His Weighted Runs Created Plus (wRC+) was 103, or just above league average. But it easily could have been better. Toerner’s Batting Average on Balls in Play (BABIP) at Springfield was a full 100 points lower (.259) than with Palm Beach (.359). The latter was unlucky, with the prior result fortunate.
Known as a tough player packed into a 5-foot-10, 165-pound frame, Toerner was injured on a play in the field in mid-August to close his 2019 prematurely, but it did not seem to linger into 2020.
2020 recap – Assignments
- January instructional camp – yes
- St. Louis’ spring training camp – no
- St. Louis Summer Camp – no
- Springfield alternate camp – no
- St. Louis – no
Toerner was back in Jupiter in January for his second consecutive instructional camp. There, he was one of six outfielders, and among three who had prior Double-A experience, along with Scott Hurst and Lars Nootbaar.
None of these players were selected to be part of the 60-man active player pool for 2020, however. In fact, no outfielders below Triple-A were in camp other than Trejyn Fletcher, who played in short-season ball in 2019.
In these rankings, Toerner fell 10 spots year to year, but in all fairness, seven of those who moved ahead are the members of the Cardinals’ 2020 draft class and another is the organization’s top international signee. Two of them are outfielders. No one can ever stand still.
The good news is that Toerner has a partial season of Double-A experience. The bad news is that his OPS was just .706 in a hitters league and he struck out at a career-worst rate of 27.6%.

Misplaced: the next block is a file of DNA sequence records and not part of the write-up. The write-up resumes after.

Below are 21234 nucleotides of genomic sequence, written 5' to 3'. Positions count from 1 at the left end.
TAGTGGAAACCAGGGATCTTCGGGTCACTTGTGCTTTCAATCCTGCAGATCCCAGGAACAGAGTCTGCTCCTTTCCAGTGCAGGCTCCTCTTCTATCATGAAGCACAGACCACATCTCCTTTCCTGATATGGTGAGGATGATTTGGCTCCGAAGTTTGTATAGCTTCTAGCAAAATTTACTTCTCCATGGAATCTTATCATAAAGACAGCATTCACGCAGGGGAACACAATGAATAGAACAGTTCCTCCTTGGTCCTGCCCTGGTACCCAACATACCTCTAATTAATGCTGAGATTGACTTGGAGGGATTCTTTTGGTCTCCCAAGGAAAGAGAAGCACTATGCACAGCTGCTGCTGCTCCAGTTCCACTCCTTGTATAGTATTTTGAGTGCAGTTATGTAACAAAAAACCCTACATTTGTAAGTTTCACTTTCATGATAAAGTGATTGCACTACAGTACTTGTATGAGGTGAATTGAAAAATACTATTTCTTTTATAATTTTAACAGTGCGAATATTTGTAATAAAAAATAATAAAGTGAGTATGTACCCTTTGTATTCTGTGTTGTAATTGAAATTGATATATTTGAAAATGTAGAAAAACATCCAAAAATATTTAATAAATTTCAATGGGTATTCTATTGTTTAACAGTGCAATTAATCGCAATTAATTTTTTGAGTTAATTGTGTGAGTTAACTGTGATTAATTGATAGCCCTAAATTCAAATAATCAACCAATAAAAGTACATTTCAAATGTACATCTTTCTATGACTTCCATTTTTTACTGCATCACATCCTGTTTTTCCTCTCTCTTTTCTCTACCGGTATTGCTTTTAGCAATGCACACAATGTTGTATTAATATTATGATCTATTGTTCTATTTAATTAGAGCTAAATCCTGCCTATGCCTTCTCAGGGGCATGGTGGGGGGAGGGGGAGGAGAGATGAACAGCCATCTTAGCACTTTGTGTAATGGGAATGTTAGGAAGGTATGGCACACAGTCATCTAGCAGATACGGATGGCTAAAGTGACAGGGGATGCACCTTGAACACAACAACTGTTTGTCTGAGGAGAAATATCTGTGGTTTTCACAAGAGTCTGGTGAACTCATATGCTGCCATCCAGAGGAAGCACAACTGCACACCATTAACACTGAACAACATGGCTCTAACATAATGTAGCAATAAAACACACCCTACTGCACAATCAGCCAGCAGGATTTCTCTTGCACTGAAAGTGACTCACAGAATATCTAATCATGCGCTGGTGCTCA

Other than Conner Capel perhaps, the competition from below for jobs with Triple-A Memphis should primarily consist of the aforementioned Hurst and Nootbaar. Toerner should have an advantage.
However, it remains unclear which of the eight 40-man roster outfielders will be with St. Louis. Several have minor league options remaining, including Austin Dean and Lane Thomas, but Justin Williams and Rangel Ravelo do not. In the latter cases, a trip through waivers would be required before they could return to the minors. Toerner’s immediate Memphis opportunity may depending on these others, but even if he isn’t a Redbird on Opening Day, he should get his chance during the season.
While Toerner has limited experience in left field and center, the vast majority of his playing time has been in right field, including in 2019. A chance to become the everyday center fielder with Memphis may depend on whether Lane Thomas and Conner Capel are also on the club.
Making the 40-man roster and reaching St. Louis during 2021 seems to carry much lower odds. Getting some exposure to the big league coaches as a non-roster invitee to spring training camp would be a nice start for Toerner. Remember, there are currently eight 40-man roster outfielders ahead of him as well as the more experienced Capel.
Because Toerner initially moved so quickly through the system, he has more time than most others to impress and better position himself for major league consideration. As Matt noted above, he has another year before any Rule 5 protection considerations come into play and two more seasons before potential minor league free agency.
A good showing at Memphis in 2021 could put Toerner in the picture to help St. Louis as a reserve in 2022. Not surprisingly, this is exactly a year behind the schedule I predicted in his 2020 prospect assessment.
MLB debut: 2022
Our 2021 Top 50 series continues